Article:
The comment deadline closed yesterday on the Department of Labor’s proposed fiduciary rule, which is intended to protect workers and retirees against conflicted investment advice. This is a huge problem – one that, over time, can easily add up to a difference of tens or even hundreds of thousands of dollars in retirement savings. Under the current rules, some of the financial professionals offering retirement investment advice are legally bound to look out for the best interests of their clients; but other professionals, while perceived as having such a duty and clearly benefiting from the perception, are free to put their own interests first, even if that means saddling their clients with needlessly high fees or inappropriate risks.
In a comment letter submitted today, Americans for Financial Reform urged the Department to follow through on its commitment to close this regulatory loophole. “In our view, these proposals represent a critical and long overdue improvement of investor protections mandated by the Employee Retirement and Income Security Act (ERISA),” the AFR letter stated. “We support these reforms, with the proviso that the protections currently in the rule against possible abuses of exemptions and exclusions must be maintained in full.”
Last week, AFR, CREDO Action, MoveOn,org, and Public Citizen delivered petitions in which more than 230,000 Americans called for a strong fiduciary-duty standard for retirement investment advice across the board.
Abacab Fund Sees Mispricing In Options As Black-Scholes Has Become “Inadequate”
Abacab Asset Management's flagship investment fund, the Abacab Fund, had a "very strong" 2020, returning 25.9% net, that's according to a copy of the firm's year-end letter to investors, which ValueWalk has been able to review. Commenting on the investment environment last year, the fund manager noted that, due to the accelerated adoption of many Read More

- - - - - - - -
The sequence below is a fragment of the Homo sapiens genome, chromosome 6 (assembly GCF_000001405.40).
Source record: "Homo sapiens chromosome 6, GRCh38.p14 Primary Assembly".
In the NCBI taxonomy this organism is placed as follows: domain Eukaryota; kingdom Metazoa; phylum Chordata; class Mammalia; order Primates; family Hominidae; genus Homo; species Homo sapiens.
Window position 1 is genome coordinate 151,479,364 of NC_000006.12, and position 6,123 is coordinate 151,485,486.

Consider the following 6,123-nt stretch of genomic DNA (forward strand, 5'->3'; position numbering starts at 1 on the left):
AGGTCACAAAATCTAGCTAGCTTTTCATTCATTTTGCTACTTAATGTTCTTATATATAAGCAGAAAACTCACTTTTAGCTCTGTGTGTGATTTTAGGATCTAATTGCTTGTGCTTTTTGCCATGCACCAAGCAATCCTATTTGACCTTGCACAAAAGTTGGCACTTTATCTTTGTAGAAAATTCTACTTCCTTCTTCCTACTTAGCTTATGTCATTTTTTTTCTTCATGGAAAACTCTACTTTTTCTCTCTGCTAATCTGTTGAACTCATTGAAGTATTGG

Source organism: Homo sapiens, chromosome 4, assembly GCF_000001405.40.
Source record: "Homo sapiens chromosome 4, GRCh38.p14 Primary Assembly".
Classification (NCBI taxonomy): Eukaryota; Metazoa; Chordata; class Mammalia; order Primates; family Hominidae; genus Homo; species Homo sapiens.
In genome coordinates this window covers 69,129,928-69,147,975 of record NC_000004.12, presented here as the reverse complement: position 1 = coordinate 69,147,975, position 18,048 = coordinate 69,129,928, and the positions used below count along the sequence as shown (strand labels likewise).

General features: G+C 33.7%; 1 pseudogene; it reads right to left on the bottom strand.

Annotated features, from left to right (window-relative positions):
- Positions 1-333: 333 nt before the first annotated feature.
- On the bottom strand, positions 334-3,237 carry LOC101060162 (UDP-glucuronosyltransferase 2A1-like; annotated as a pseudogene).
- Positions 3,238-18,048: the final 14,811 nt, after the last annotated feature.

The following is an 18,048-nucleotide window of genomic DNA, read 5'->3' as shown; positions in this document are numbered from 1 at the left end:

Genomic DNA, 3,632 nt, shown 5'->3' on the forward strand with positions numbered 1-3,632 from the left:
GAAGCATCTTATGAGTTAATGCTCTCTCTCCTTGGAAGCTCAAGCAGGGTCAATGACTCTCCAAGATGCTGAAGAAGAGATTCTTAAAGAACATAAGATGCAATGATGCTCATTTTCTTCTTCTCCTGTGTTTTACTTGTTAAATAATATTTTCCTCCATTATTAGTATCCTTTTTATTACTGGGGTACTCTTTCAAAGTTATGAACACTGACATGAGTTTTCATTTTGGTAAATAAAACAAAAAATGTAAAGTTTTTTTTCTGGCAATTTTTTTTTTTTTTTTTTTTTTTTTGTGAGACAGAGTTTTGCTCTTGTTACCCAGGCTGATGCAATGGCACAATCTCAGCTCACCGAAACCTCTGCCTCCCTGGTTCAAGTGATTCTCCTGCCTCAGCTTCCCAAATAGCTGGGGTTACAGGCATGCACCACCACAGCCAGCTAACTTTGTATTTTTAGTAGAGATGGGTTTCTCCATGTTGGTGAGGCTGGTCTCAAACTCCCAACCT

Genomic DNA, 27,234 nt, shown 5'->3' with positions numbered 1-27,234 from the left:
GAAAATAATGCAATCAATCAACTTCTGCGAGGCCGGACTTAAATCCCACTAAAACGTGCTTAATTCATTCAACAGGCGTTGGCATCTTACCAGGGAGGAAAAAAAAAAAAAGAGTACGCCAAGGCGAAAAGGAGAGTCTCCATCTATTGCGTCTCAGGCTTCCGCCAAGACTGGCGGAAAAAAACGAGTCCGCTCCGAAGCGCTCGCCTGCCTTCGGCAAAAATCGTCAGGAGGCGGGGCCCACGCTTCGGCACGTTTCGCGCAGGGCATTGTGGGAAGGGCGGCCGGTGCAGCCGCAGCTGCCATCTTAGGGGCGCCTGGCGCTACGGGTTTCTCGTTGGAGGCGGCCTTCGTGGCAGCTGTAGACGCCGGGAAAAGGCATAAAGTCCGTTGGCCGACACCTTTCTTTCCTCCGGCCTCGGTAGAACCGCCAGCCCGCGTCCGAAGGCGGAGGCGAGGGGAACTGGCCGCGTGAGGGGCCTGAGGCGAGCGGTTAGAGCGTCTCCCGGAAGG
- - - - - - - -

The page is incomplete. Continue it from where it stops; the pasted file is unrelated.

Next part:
AFR’s letter to the Department Of Labor on protecting the retirement savers
July 21, 2015
Office of Regulations and Interpretations
Office of Exemption Determinations
Employee Benefits Security Administration
U.S. Department of Labor
200 Constitution Avenue, N.W.
Washington, D.C. 20210
Re: Conflict of Interest Rule, RIN 1210-AB32
Proposed Best Interest Contract Exemption, ZRIN: 1210-ZA25
Dear Sir or Madam:
We are writing on behalf of Americans for Financial Reform (AFR) to comment on the Department of Labor?s (DOL) proposed rules changes to better protect retirement savers from conflicted investment advice.1 In our view, these proposals represent a critical and long overdue improvement of investor protections mandated by the Employee Retirement and Income Security Act (ERISA). We support these reforms, with the proviso that the protections currently in the rule against possible abuses of exemptions and exclusions must be maintained in full.
ERISA contains powerful statutory protections for retirement savers. Section (3)(21) of ERISA designates individuals or entities as fiduciaries to a retirement plan if:
A) They exercise any discretionary authority regarding plan management or assets, or
B) They render investment advice for any fee or other compensation, direct or indirect, regarding any moneys or other properties of the plan.
Fiduciaries are personally liable for any losses caused by a breach of their fiduciary duty.
This statutory framework is straightforward and direct, and is clearly intended to apply the fiduciary duty broadly. The breadth and force of the statutory framework shows that Congress was deeply concerned that retirement investors receive advice that is free of conflicts of interest, provided by fiduciary advisors who are required to put the interests of the investor first.
However, in implementing the statute the Department of Labor in 1975 issued regulations that placed significant additional restrictions on the application of fiduciary duties to providers of investment advice. The 1975 regulation added a five-part test, each prong of which must be satisfied before an individual or entity can be considered as giving „investment advice? that triggers ERISA fiduciary status. The five part test requires that an advisor must (1) render advice, (2) on a regular basis, (3) pursuant to a mutual agreement, (4) that the advice will serve as the primary basis for investment decisions with respect to plan assets, and (5) that the advice is individualized to the particular plan or saver. If even one of these requirements is not met, the fiduciary duty protection is not triggered.
See full letter below.